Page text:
The winner of the October 2023 Paper of the Month is Dr. Jessie Safieh

21 November 2023

The Committee for Graduate Studies in the Faculty of Biology selects the leading scientific article each month from all the scientific articles published for that month.

We are pleased to announce that the winner of the October 2023 Paper of the Month is Dr. Jessie Safieh. The research was conducted in collaboration with the two laboratories of Associate Professor Tali Haran and Professor Dina Ron, whose paper was accepted for publication in PNAS.

Additional researchers involved in the study are doctoral students Ariel Hazan and Hanan Salim, postdoctoral fellow Dr. Pratik Vyas, and the lab manager of Prof. Tali Haran, Dr. Yael Danin-Poleg.

On the occasion of the win, we asked Jessy Safieh to provide us with some interesting details about the study, the path that led to the research, and a bit about him.

• Hi, could you introduce yourself in a few words?
My name is Jessy Safieh, and I am from Nazareth City. I pursued my bachelor’s degree in biology and business administration, at the Hebrew University in Jerusalem. For my second and third degrees, I studied at the biology faculty in the Technion within the same laboratory.

• Could you tell us about your current article/research what was the main purpose of the research and what did you discover?
The tumor suppressor protein p53 functions as the guardian of the genome in our cells, overseeing the activity of vital genes essential for cell homeostasis. p53 is found mutated in ~80% of cancer cases. When our cells undergo stress, the level of p53 increases, thus determining which genes should be activated depending on the severity of the stress. As an initial response to stress, p53 halts cell division, attempting to repair any damage. If this repair process proves unsuccessful, p53 can command the cell to undergo self-destruction. Our research uncovered that the initial step toward determining the cellular functional outcome of p53 regulation is influenced by the flexibility of p53 binding motifs at these genes. This adaptability plays a crucial role in enabling p53 to make decisions regarding the cell’s fate in response to stress.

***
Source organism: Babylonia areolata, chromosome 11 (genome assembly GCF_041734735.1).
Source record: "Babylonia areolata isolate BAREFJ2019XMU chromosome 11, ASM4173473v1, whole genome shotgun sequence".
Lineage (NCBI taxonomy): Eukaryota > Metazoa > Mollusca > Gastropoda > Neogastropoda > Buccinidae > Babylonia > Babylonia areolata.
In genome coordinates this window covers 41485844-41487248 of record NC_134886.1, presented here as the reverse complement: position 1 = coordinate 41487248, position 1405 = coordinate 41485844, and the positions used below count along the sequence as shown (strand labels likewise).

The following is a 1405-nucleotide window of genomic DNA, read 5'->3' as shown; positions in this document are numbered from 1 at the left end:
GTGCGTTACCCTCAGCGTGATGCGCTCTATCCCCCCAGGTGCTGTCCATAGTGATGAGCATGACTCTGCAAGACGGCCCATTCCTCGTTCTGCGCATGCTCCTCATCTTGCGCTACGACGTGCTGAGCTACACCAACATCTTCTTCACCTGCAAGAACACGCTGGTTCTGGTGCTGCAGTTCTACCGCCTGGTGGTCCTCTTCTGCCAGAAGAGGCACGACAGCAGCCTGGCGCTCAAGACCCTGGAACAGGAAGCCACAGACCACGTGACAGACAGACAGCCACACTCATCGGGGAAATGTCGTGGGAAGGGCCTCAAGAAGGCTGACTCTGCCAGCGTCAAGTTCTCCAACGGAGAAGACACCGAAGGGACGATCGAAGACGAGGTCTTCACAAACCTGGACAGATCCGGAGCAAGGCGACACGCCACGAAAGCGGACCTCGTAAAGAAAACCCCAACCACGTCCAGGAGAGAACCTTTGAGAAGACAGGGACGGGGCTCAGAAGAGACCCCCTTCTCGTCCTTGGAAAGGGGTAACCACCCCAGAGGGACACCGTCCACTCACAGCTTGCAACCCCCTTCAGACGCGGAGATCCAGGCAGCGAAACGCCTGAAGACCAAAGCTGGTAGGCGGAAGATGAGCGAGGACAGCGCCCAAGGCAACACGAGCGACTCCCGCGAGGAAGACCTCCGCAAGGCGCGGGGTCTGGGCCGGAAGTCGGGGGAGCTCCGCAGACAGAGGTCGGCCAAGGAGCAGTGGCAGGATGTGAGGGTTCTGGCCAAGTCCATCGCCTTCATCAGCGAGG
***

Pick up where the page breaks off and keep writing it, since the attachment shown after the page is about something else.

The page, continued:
•Can you elaborate on the importance of the discovery? How will it serve you and what directions does it take? What is the application of the discovery (domains, solutions)?
The discovery of the influence of p53 binding site flexibility on the initial decisions regarding the functional outcome of p53 regulation is significant for several reasons. Firstly, this discovery opens avenues for designing more effective treatments for conditions where cellular stress plays a critical role, such as cancer. By manipulating the flexibility of p53 binding sites, we may be able to fine-tune cellular responses and potentially improve the outcomes of stress-related diseases. Moreover, this discovery may contribute to advancements in biotechnology and genetic engineering. Understanding how p53 interacts with genes at the molecular level could inform the development of more precise and controlled gene-editing techniques. This has implications for creating genetically modified organisms and addressing genetic disorders. Overall, the discovery not only enhances our fundamental understanding of cellular processes but also holds promise for practical applications paving the way for innovative solutions in these domains.

• When you are not “doing” science, what do you do?
I volunteer at a women’s against violence organization, primarily working on the hotline. Additionally, I enjoy taking nature walks with my dog, Zaatar.

• what are your plans for the future of your career?
I am driven to make a profound impact by developing innovative solutions and addressing critical unmet medical challenges. My vision encompasses not only advancing scientific knowledge but also translating that knowledge into tangible solutions that benefit communities worldwide.

➡ A link to the full article:http://2023-05713R_Merged_PDF.pdf
➡ A link to Prof. Haran’s lab site:
➡ To Prof. Haran’s page:
➡ To Prof. Ron’s page:

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